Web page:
Khan embodies what Muslims traditionally call a zaahid in Arabic. The term refers to a person who renounces or withdraws from worldly things. This designation is appropriate not only in reference to Khan’s ascetic piety, but perhaps more so for his renunciation of violence. For Khan, Islam offers the world an ideology of peace. Islam, he teaches, always seeks a state of peace, because all that Islam aims to create — spiritual progress, intellectual development, character building, social reform, education, and above all missionary work (dawa) — can only be achieved in an atmosphere of peace and harmony. Every teaching in Islam, he asserts, is based on the principle of peace, and any deviation from that principle is a deviation from Islam. For, as the Qur’an states, “God guides all who seek His favour to the paths of peace and leads them out of the darkness into the light” (5: 16).
During a discussion which was held as part of an International Conference in 2015 he was asked that, “What do you consider to be the principal teaching of your religious tradition? What has impelled you to serve your religious tradition for much of your life that one can’t simply attribute to the fact of your being connected to it by accident of birth?”
He replied: I was born in a Muslim family. My education and my upbringing were on traditional lines, but when I reached maturity I developed doubts. I discovered I was a seeker. I became dissatisfied with the version of Islam that I had experienced in mosques, in madrasas and in Muslim society. It was a very painful period for me. I then decided to study about religion, about philosophy, about spirituality, to discover the answer that would address my nature.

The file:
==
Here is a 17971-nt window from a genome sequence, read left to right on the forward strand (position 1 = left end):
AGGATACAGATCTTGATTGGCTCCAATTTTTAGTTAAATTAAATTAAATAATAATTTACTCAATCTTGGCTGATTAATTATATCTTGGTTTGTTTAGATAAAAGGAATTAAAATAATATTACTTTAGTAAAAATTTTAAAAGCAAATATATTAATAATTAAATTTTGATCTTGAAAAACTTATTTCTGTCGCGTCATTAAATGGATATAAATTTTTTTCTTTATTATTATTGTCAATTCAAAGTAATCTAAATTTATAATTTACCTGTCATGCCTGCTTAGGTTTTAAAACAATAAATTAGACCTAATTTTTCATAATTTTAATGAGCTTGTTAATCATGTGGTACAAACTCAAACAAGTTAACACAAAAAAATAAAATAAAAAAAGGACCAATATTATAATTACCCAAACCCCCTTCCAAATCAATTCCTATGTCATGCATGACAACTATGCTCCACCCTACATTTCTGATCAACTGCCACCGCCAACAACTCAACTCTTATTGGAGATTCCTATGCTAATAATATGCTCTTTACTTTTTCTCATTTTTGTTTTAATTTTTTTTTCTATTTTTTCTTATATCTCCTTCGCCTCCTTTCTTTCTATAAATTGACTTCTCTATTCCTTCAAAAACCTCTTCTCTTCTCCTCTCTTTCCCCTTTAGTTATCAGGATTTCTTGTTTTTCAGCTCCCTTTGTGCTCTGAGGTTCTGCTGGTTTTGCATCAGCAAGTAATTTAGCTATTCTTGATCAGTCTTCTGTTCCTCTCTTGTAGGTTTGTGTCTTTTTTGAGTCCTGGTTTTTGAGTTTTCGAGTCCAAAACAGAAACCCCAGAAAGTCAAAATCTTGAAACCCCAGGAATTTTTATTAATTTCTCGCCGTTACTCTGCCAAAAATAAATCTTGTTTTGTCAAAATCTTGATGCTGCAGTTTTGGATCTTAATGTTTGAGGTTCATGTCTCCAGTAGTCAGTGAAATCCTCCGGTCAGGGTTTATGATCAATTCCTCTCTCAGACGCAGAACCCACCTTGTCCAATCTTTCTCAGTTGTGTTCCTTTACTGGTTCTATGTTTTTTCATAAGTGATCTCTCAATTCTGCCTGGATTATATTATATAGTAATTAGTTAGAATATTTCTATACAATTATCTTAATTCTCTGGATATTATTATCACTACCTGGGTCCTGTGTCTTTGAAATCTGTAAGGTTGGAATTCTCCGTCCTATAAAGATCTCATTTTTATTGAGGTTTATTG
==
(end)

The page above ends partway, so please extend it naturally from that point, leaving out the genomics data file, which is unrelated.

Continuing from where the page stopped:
At this juncture, I read some of Swami Vivekananda’s works, including his letters. In one of his letters, Swamiji mentions Islam in very shining words. This kindled my mind. It was one of the factors that helped me re-study Islam.
After a long study of the Quran and the Sunnah of the Prophet Muhammad and other relevant literature, I discovered that Islam was my choice, and not something that I believed in by having been born in a Muslim family. So, I’m a Muslim by choice, and here Swami Vivekananda was my benefactor. He gave me a very important clue at a time when I was searching for the Truth.
I am a very rational person. I try to reason out everything. And because of this mindset of mine, I became dissatisfied with the prevailing version of Islam and with the existing Muslim society. But after a long study, I discovered that there is a big difference between Islam, on the one hand, and Muslims, on the other. Before this, I had conflated the two. Later, however, I realized the difference between them.
If you want to know what Islam is, you must distinguish it from Muslims. You have to gauge Muslims in the light of Islamic teachings, and not vice versa.